Will He Weather It? Literally Ever Since Hollande Took Office Life Has Been Stormy




Storms have dogged President François Hollande from the day he took office two years and three months ago. And the bad weather was again unsparing, hours after France’s latest and most serious political crisis broke Monday (Aug 25) with the resignation of the five-month-old Valls government.

IFOP in August asked voters how much confidence they had in the policies of Manuel Valls and François Hollande.

IFOP in August asked voters how much confidence they had in the policies of Manuel Valls and François Hollande.

Just hours after the political crisis hit, the president was pictured drenched and peering through steamed-up glasses while speaking at a World War II commemoration on the Ile-de-Sein off the northwest Brittany coast where most of the population, refusing to accept the Nazi occupation, had fled to the UK to fight for French liberation.

It wasn’t the first time the heavens had opened on the hapless Hollande. On the day of his presidential inauguration (May 15 2012) his open-top motorcade was flooded on the Champs Elysées by a storm of tropical fury which left him, glasses dripping, looking soulfully bedraggled and demeaned.

Hours later the presidential plane was turned back to Paris by violent thunder storms as he set off for a visit (below) to Chancellor Merkel of Germany where he unsuccessfully sought a European growth plan to beat the German-imposed austerity that today lies at the root of his unpopularity — the lowest ratings in modern recorded history!

Indeed it almost seemed that the predictions of his ousted rival Nicolas Sarközy, narrowly defeated in the 2012 ballot, were coming true within hours of the Socialists’ taking office.

Sarközy reportedly told close confidantes days after his defeat:  “Hollande? He’s like sugar in a glass of water, when he faces the realities he will dissolve”.

Here in this 2012 video clip of the presidential visit to Berlin, Merkel shows Hollande how power in the EU is really organised:

And as the Socialist-supporting newspaper Libération notes the president is (in every sense) increasingly isolated:

Now as the French economy stubbornly refuses to grow, with unemployment, bankruptcies and voter discontent all on the boil, the call has gone up for Hollande to dissolve parliament and call an early general election. This would certainly see the Socialists ignominiously booted out and put Marine le Pen’s Front National on a track that could deliver the hard-right the French presidency in 2017. Twitter among other social media is the echo chamber of the growing grassroots dissent and rising demands for Hollande Demission or Hollande resign.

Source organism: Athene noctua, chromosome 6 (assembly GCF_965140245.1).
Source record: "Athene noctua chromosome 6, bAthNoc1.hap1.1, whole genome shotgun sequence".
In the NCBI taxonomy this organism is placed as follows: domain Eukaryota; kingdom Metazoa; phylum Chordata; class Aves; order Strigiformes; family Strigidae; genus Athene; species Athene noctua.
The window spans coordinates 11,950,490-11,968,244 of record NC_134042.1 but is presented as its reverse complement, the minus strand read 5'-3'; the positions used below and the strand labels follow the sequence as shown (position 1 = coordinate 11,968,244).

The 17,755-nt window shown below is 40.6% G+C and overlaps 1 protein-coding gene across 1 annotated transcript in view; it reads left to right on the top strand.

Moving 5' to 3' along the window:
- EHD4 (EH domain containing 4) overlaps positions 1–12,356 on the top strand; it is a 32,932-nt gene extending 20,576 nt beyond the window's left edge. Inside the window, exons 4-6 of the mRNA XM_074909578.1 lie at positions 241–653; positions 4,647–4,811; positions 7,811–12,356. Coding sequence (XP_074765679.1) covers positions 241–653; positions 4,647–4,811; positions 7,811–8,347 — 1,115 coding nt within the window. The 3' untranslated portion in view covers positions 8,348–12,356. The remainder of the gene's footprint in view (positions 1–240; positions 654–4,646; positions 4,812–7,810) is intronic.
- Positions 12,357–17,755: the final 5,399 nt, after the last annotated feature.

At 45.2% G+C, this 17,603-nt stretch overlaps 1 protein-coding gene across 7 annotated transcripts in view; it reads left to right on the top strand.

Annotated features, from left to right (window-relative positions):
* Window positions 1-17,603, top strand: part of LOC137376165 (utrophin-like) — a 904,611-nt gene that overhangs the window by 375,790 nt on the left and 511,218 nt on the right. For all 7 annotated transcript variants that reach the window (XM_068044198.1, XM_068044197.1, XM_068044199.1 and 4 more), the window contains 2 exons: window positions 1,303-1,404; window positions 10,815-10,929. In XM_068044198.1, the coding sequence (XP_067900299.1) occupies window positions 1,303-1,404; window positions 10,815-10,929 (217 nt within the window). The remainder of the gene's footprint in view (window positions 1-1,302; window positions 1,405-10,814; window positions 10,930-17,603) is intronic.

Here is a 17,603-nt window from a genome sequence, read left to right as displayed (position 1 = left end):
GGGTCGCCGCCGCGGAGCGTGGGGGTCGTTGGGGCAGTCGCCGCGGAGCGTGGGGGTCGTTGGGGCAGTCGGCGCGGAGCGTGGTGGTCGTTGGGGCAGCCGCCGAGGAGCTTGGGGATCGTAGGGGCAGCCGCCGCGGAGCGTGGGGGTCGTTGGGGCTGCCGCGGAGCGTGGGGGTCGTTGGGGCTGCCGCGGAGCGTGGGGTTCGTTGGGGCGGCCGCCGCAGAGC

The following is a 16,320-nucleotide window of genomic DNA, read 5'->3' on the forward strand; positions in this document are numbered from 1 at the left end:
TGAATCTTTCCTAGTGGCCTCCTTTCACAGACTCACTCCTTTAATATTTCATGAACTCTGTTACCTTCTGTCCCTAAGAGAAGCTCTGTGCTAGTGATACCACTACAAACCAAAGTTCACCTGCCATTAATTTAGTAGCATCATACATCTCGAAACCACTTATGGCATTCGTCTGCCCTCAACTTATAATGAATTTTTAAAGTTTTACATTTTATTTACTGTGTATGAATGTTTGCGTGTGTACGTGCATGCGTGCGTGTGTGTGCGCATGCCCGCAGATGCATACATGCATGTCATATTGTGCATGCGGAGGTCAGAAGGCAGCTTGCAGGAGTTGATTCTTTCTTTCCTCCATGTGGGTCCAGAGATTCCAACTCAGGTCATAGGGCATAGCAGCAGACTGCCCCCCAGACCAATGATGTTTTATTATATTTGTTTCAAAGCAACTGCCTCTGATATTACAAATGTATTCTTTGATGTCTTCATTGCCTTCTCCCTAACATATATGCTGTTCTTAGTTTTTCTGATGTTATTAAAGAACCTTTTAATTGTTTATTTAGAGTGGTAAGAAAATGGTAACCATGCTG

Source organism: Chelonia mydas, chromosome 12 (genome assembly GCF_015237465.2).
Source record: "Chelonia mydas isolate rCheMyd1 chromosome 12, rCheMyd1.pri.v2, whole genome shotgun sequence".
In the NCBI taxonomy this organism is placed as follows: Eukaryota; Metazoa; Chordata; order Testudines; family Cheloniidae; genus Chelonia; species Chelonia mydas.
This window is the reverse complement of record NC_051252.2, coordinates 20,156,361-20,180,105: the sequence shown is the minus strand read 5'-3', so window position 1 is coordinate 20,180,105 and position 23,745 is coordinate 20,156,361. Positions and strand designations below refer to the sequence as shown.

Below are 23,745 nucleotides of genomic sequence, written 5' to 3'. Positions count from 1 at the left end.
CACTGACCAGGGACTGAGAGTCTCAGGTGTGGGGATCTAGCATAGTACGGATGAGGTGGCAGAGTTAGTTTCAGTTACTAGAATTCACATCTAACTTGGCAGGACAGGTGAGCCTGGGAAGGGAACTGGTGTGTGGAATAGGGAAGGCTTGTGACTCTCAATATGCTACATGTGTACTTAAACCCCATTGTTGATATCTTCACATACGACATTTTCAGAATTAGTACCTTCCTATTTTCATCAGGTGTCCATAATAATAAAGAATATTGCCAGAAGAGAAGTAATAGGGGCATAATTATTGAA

Managing editor Alexis Brézet writing in Le Figaro hours before the new Manuel Valls cabinet was unveiled said the time had come for Hollande to “give voice to the people”

He believes the relationship of trust between the people and the President of the Republic has broken. “Against a backdrop of distrust and abysmal economic disaster, how can he not recognize that a government that has lost its head, a Socialist Party that is crushed, a parliamentary majority that is razor thin, he does not have all the ingredients of a regime in crisis with incalculable consequences for the country?

“The day after his election in 2012, Francois Hollande could – and should – have settled once and for all the absurd promises he made in his campaign and finally told the truth to the French: the Court of Auditors after all offered him all the evidence he needed on a platter. But François Hollande wanted to outwit reality, a reality which has now caught up with him . He no longer has any room for economic manoeuvering. We are seeing the last gasp of the union of the Left, the death of a Socialist Party that converted to the charms of Keynesianism and a ‘French’ way of redistribution only to discover, too late, that Socialism does not work when there is nothing left to redistribute!”

Alexis Brézet then reminds the president of his own fateful words in a 2006 interview with Edwy Plenel, now of the Mediapart website: “If, by chance, on the occasion of a Democratic Audit, a deep crisis occurred or interim elections reflected a different reality from the outcome of the presidential elections, I would take the lesson and depart the presidency”.

Yes, adds Alexis Brézet: “If Hollande wants to save France from its worst economic, financial, political and institutional crisis since 1968, there is only one solution in democracy: give a voice to the people”.

A key danger in the ongoing French crisis of course is that continued mismanagement could bring about a collapse of the Eurozone and even the EU itself, a scenario postulated here by one keen observer of the French scene. Writing on his Slog blog John Ward says: “France and Italy are not peripheral players. The eurozone is facing the beginnings of meltdown”.

UPDATE: Euronews reports on the crisis ahead of the naming of the new cabinet –VallsII — Tuesday August 26.

 

Story: Ken Pottinger
editorial@french-news-online.com

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